Measles in Minnesota: Child hospitalized and second home isolation after testing positive for disease most dangerous in under-5s
- Adolescents began suffering from measles symptoms shortly after returning from a country where the disease is “common”.
- Neither of them had been vaccinated against the disease and both lived in Hennepin County, which includes the state capital of Minneapolis
- Unvaccinated children are at the “highest risk” of disease, health officials say
- Up to one in 300 people will die after contracting the easily communicable disease
Measles has been discovered in two Minnesota children, including one whose illness was so severe that they had to be hospitalized, local health officials say.
The youths – both under the age of five – began showing symptoms of the disease shortly after returning from an unnamed nation where “measles is rampant”.
While one child is in the emergency department of a hospital, the second is currently in home isolation.
Neither of them had been vaccinated against the disease and both lived in Hennepin County, which includes Minneapolis.
Unvaccinated children are at “highest risk” from measles, says the World Health Organization. Figures show that up to one in 300 American children will die from the disease.
Measles has been eliminated in the United States for nearly 20 years thanks to a comprehensive immunization program. But globally, the disease continues to circulate in a handful of countries, including Brazil, India and areas of West and Central Africa.
The youths – both younger than five years old – began suffering symptoms after returning from a country where the disease is common (file photo).
WHAT ARE THE SYMPTOMS OF MEASLES AND HOW TO START THEM?
Measles is one of the most contagious diseases in the world, even more so than Covid.
It spreads easily through coughing, sneezing, or just being in the same room as an infected person.
Symptoms develop between six and 19 days after infection and include a runny nose, cough, sore eyes, and fever.
These result in a rash about three days later that is red and blotchy for several days before turning brown and eventually fading.
Up to 1 in 300 children will die from the disease.
The World Health Organization (WHO) says the disease is most serious in young children.
There is a vaccine that protects 99 percent against measles.
It is given in two doses at around one year and five years of age.
The Minnesota Department of Health did not disclose what symptoms the children had been suffering from.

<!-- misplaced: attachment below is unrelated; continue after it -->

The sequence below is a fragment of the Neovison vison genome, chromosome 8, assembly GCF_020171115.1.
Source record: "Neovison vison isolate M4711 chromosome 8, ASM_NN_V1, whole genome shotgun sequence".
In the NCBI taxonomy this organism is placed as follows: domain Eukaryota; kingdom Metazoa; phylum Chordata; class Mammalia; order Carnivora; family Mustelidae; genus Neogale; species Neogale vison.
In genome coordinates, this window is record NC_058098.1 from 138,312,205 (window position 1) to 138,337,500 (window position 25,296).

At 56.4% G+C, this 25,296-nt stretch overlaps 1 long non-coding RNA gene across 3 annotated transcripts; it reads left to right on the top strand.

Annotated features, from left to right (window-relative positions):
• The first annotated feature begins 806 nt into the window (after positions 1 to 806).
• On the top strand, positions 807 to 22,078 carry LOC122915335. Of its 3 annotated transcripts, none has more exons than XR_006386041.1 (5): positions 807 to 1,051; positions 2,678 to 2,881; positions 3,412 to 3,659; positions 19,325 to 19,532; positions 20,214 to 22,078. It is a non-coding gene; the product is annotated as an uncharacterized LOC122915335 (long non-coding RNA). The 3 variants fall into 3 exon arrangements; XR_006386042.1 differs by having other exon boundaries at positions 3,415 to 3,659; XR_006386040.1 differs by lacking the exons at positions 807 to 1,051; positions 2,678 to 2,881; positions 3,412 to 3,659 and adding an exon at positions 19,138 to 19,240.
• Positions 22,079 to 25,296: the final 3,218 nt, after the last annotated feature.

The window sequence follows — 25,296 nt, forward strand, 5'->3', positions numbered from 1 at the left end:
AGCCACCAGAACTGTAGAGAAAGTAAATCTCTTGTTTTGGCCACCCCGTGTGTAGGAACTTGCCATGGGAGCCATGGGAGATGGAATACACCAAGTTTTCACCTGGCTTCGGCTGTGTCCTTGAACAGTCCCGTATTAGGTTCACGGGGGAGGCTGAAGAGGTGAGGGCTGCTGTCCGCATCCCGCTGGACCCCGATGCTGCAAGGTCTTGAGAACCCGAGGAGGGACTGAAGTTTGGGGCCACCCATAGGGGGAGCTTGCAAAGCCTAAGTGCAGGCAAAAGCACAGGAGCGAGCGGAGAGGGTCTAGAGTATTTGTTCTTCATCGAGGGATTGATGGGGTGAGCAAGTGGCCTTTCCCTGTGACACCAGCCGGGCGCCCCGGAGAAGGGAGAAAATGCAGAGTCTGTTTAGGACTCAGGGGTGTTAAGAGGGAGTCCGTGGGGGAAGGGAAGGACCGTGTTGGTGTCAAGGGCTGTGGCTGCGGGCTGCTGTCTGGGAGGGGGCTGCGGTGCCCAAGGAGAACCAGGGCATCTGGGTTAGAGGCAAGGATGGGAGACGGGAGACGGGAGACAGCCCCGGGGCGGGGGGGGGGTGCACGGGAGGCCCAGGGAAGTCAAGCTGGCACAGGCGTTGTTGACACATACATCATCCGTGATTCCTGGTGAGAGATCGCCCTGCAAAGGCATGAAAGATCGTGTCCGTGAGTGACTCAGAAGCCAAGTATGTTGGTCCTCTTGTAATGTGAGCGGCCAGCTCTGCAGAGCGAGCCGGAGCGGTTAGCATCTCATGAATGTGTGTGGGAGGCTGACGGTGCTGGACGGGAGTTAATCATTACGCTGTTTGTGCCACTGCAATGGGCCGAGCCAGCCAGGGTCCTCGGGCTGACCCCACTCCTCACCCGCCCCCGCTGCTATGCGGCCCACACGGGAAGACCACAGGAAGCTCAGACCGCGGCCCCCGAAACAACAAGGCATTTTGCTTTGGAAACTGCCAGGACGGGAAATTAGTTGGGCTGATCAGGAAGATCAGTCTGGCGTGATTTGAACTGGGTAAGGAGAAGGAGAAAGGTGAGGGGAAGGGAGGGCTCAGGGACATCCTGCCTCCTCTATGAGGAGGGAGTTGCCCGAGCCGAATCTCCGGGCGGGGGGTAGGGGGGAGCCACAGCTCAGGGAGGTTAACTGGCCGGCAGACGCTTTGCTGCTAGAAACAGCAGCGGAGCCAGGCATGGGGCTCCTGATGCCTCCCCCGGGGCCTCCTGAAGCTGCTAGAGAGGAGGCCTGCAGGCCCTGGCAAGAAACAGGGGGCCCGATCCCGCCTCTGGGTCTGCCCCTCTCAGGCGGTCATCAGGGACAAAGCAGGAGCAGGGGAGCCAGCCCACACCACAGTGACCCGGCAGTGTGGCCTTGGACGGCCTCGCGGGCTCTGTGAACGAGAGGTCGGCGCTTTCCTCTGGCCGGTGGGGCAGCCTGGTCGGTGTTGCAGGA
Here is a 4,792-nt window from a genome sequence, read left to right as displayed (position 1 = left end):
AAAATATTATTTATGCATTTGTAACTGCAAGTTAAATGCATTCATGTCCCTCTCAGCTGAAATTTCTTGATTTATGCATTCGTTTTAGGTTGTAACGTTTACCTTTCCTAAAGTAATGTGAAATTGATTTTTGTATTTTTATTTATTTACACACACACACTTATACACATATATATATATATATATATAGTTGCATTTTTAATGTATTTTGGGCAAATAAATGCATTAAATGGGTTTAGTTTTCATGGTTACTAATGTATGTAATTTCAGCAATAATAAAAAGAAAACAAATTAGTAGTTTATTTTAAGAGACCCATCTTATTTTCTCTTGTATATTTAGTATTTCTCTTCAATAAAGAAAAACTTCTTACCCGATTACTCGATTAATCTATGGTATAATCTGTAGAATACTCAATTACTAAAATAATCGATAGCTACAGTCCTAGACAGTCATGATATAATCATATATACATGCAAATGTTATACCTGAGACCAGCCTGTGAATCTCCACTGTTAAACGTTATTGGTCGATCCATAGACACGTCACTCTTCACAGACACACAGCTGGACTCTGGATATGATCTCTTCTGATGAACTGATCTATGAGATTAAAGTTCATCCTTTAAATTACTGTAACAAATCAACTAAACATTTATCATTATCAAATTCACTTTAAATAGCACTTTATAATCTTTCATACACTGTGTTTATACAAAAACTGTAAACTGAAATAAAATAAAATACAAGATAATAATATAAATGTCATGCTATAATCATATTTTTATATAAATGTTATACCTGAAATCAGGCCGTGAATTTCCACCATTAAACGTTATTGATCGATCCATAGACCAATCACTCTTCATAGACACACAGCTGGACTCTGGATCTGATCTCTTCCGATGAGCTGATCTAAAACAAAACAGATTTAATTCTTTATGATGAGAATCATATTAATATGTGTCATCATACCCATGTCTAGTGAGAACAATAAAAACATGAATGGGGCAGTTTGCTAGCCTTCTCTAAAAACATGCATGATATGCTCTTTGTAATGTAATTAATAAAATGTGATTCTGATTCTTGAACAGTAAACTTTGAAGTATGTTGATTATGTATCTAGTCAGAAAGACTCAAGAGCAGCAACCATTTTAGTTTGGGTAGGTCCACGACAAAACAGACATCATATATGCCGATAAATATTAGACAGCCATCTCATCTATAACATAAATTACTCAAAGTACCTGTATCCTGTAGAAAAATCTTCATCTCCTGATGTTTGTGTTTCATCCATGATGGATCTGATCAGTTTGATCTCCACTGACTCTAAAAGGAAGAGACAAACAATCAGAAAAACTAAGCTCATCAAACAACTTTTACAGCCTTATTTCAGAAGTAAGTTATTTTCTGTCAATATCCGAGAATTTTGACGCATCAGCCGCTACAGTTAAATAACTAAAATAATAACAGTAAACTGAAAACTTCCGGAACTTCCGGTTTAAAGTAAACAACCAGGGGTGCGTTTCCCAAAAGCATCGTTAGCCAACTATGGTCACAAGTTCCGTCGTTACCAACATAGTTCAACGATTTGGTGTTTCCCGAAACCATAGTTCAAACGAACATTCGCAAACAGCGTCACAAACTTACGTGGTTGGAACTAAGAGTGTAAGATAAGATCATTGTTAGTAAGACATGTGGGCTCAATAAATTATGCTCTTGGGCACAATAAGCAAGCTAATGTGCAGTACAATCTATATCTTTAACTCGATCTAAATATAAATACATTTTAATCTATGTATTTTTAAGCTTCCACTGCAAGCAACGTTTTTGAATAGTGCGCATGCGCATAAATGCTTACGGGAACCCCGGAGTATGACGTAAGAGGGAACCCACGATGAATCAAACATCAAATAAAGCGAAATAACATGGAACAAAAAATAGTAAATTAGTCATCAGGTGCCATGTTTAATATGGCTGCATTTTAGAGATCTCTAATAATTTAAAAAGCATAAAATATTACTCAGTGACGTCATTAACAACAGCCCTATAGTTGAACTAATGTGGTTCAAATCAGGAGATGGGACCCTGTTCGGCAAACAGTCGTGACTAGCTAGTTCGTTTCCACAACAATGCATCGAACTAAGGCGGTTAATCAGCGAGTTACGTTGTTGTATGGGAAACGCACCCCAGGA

But in the early stages, there can be white patches on the tongue and a “blotchy” brown or red rash all over the body.
Contact tracing is now being carried out to see if the disease has spread.
However, health officials said: “The children were isolated when symptoms began, so exposures were limited to health care and family settings.”
The United States offers a two-dose vaccine against measles called measles, mumps, and rubella (MMR). There are no single jab options.
The first injection is usually given when the child is between 12 and 15 months old, while the booster shot is given between the ages of four and six years.
Children are not considered fully protected against measles until they have received both doses.
About 99 out of 100 people who get the vaccine will become immune to measles, says the Centers for Disease Control and Prevention (CDC).
Measles is one of the most contagious diseases in the world – even more so than Covid – and is spread by coughing, speaking or even being in the same room as a patient.
Early symptoms include a high fever, cough, runny nose, and watery eyes, followed by a rash that typically spreads from the head to the rest of the body.
The disease is most serious in children, the CDC and WHO say.
About one in 20 children who contract the disease will develop pneumonia, while one in 1,000 will experience brain swelling that can lead to seizures or even hearing loss.
Overall, about one in five people with measles is hospitalized because of the disease.
Patients are also at risk of long-term complications, including a fatal nervous system disorder called subacute sclerosing panencephalitis.
It is now very rare in the United States because measles has been eliminated from the country.